She added: “The proposal by the main Parliamentary Opposition, the Samagi Jana Balawegaya (SJB), is more in line with best practices in Sri Lanka and elsewhere. The CC does two things – approving names proposed for high offices, and recommending names for appointments for independent commissions.”

During her presentation, she further highlighted some of these appointments and offices, including of the Chief Justice and the Supreme Court (SC) Judges, the Court of Appeal President and the Court of Appeal Judges, the Judicial Service Commission, the AG, the Auditor General, the Inspector General of Police, the Ombudsman, and the Secretary General of Parliament.

She further said that the SJB’s proposal has recommended that the posts of Central Bank of Sri Lanka Governor and Monetary Board Members be considered high offices that should come under the CC. She also noted that including the said two groups reflects best practices. 

She added: “The Audit Service and National Procurement Commissions were introduced as new entities under the 19th Amendment to the Constitution. The SJB’s proposals seek to also include the Right to Information Commission and the Colombo Port City Economic Commission in the 21st Amendment to the Constitution, which were not included in proposals submitted by the independent groups.

“When the CC was introduced under the 19th Amendment to the Constitution, we had a semi-Presidential system. Under the 19th Amendment to the Constitution, we had a Prime Ministerial Presidential system, and that was because the Premier could not be removed by the President. The composition of the CC was weighted towards Parliament, and it was very much about bringing Executive powers back to Parliament.”

What is more, she added that the SJB proposal seeks to restore Parliamentary democracy, and that in this situation, the CC will act as a counterpoint to the powers that will be exercised by Parliament. 

Speaking of the necessity of having a CC, she said: “When we have a CC either to approve names or to make recommendations, we are trying to avoid a situation where appointments are made on a partisan basis to public offices, because public powers should be exercised according to the stipulations of the Constitutional mandate, and for the public’s benefit. It also helps to restore and preserve the independence of the Judiciary and other significant offices such as the Auditor General and the AG. 

“In addition, it also helps ensure that expertise is brought into complement the work of the Parliament, the Executive, and the Judiciary. Fourthly, there has been what can be described as state capture in Sri Lanka. Having a CC will help to address its current manifestation and can also help to prevent state capture in the future.”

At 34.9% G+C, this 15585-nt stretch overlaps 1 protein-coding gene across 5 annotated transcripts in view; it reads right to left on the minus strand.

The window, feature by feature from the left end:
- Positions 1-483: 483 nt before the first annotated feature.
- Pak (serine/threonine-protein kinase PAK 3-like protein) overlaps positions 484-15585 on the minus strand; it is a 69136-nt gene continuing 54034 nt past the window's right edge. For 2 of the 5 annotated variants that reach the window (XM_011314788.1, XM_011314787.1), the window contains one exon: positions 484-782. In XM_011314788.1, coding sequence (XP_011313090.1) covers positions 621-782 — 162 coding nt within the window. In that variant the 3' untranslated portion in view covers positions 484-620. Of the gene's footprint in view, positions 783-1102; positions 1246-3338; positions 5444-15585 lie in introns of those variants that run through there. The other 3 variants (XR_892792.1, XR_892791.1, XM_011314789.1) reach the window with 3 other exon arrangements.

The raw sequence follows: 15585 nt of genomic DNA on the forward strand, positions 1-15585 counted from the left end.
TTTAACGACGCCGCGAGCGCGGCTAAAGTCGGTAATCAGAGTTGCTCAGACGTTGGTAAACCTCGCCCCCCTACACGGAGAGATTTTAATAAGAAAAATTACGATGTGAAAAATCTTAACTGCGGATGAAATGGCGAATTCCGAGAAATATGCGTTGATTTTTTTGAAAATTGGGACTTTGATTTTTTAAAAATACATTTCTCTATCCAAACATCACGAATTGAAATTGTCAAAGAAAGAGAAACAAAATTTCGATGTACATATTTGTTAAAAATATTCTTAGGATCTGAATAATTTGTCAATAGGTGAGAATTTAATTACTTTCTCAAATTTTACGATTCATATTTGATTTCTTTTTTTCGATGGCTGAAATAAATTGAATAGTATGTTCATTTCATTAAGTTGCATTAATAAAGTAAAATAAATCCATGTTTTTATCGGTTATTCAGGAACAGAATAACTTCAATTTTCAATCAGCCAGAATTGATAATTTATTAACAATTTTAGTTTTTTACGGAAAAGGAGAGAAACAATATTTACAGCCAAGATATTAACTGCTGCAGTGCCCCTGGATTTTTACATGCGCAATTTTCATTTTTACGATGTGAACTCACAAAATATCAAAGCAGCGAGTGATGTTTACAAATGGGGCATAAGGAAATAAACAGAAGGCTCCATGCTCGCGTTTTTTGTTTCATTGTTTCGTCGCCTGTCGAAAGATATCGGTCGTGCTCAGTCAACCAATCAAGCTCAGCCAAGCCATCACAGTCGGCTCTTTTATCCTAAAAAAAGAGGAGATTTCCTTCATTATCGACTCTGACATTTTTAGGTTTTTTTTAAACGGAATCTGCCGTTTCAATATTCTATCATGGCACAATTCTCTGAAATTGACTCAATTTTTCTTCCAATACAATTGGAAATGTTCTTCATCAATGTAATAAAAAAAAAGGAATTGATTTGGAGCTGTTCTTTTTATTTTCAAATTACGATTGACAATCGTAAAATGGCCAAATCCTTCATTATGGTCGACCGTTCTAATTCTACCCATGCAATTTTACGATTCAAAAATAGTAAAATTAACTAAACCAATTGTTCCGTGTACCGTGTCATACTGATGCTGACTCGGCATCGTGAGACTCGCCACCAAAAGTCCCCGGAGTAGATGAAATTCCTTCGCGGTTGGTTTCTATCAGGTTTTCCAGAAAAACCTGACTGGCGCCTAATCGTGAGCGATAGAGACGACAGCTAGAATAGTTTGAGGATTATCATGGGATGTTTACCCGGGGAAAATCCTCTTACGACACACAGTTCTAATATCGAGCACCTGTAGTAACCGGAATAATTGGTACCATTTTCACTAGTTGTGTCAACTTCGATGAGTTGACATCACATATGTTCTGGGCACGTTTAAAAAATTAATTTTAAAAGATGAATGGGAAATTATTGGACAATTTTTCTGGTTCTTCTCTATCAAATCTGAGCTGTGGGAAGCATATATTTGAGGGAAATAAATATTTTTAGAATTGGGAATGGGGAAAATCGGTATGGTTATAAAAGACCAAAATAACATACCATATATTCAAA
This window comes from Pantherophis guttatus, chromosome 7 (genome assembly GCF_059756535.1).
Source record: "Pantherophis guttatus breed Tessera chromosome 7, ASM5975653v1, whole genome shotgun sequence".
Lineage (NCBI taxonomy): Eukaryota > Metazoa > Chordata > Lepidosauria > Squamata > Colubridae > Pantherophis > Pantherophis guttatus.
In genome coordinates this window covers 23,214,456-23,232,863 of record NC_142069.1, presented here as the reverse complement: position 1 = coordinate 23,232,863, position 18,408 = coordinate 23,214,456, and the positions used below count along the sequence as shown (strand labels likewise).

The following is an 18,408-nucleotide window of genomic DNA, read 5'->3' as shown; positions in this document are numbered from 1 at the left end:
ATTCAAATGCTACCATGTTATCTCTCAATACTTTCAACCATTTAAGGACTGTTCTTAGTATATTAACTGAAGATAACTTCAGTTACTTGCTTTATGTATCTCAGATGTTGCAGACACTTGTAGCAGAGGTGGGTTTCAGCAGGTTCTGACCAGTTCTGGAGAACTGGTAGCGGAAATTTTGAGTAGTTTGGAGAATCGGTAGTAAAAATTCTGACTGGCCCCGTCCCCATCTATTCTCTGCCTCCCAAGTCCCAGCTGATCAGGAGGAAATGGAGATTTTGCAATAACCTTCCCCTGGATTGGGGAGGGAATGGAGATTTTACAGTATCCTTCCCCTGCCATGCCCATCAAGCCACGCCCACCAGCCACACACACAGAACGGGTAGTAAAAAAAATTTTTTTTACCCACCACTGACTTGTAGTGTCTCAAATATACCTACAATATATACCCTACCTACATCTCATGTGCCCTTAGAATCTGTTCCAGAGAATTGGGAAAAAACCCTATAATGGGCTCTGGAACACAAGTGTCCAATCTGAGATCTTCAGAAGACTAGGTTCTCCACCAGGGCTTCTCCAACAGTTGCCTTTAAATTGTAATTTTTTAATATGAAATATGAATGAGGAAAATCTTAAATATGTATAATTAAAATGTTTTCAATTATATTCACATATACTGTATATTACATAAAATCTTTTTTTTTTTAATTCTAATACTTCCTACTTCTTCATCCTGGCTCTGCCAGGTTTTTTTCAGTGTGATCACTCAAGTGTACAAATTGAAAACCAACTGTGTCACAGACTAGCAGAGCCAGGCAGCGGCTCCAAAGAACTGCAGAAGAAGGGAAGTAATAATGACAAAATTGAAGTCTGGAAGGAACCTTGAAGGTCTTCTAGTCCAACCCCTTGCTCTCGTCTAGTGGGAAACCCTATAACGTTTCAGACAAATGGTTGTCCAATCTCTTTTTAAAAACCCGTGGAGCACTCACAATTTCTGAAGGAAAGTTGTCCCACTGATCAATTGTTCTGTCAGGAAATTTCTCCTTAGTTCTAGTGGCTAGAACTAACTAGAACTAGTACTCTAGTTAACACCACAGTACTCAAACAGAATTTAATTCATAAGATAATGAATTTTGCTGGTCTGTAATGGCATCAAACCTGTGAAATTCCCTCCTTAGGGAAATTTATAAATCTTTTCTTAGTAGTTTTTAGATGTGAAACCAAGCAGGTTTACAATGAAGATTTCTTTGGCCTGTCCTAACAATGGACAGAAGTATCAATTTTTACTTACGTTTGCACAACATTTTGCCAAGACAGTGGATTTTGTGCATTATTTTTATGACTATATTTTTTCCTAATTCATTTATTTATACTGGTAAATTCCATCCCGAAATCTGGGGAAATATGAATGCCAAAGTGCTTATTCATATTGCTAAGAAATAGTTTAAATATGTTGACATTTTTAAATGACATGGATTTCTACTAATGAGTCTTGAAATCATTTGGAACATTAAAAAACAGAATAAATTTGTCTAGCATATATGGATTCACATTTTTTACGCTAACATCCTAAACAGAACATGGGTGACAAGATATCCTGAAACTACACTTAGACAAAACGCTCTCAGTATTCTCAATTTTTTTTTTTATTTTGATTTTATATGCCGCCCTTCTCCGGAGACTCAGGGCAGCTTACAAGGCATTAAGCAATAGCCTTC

According to Dr. Samaratne, state capture can be explained as a state of affairs in which the captors have altered public functions at a scale and at a duration that prevents public institutions from acting in the public interest. It, she added, benefits the captor, and neutralises internal and external checks. 

21st Amendment to the Constitution 

Meanwhile, Dr. Gunatilleke talked about several necessary changes in the proposed 21st Amendment to the Constitution. 

He added: “It is very clear that the people are drawing a connection between their economic conditions and the prevalence of corruption. Economic injustice has been connected to the very ability of the leaders to make decisions without checks, and to their powers. 

“The idea of constitutional reform is the next logical step. It is not just about replacing the current leadership with other leaders. We have to make sure that no leader in the future ever has that ability to take us to this crisis point again. Abolition of the Executive Presidency is where to start the system change. In addition to that, there are other features of the 21st Amendment to the Constitution proposal.

“There is palpable public frustration over the tendency of MPs to cross over, particularly during crucial junctures, such as the discussions on the 18th Amendment to the Consultation and the 20th Amendment to the Constitution. This is applicable when a MP violates the trust kept in them by the voters. When it comes to the 21st Amendment to the Constitution, there is no prohibition of defection altogether, and it is going to be a very difficult piece of reform to get through amidst various political coalitions and actors. 

“When it comes to the 21st Amendment to the Constitution proposal, what it does is disincentivise defection in a notable way. First of all, a MP who defects from the original party would not be able to hold a Ministerial position for the remainder of the term.  That is one aspect that gives the parties greater space. To institute dispensary action and eventually expel MPs through the 21st Amendment to the Constitution, there is SC jurisdiction to review the expulsion of a MP, which is sort of limited to questions on merits rather than on disciplinary procedure, because in the past, many expulsions have been deemed unlawful by the SC purely on procedural grounds, which weaken the parties’ ability to expel someone due to defection.

“Another feature is minimising the number of Cabinet Ministers to 25, while also having a limit to non-Cabinet Ministers, such as State Ministers. I think that the public has been extremely frustrated about peculiar and illogical ways in which Ministerial portfolios are formed. Reforming this has been a long standing demand.

“There is another serious problem in terms of how leaders in power almost never fulfill their election promises. The people can only hold leaders to account for reneging on their manifestos at an election. Between elections, leaders are simply not required to answer to the people and the promises they make. This is complete impunity in terms of breaking promises given by politicians.”

Dr. Gunatilleke noted that these issues need to be addressed through the 21st Amendment to the Constitution.

After disputes, uncertainty and various proposals, the Government has expressed its willingness to accept a 21st Amendment to the Constitution, and if it is implemented, Sri Lanka will soon see a new Constitution. 

However, as the experts who expressed their opinion during the discussion said, the 21st Amendment to the Constitution should address the issues in the existing Constitution, and should prevent future leaders from putting the country in difficult situations such as the prevailing economic crisis. 

Original post: The Morning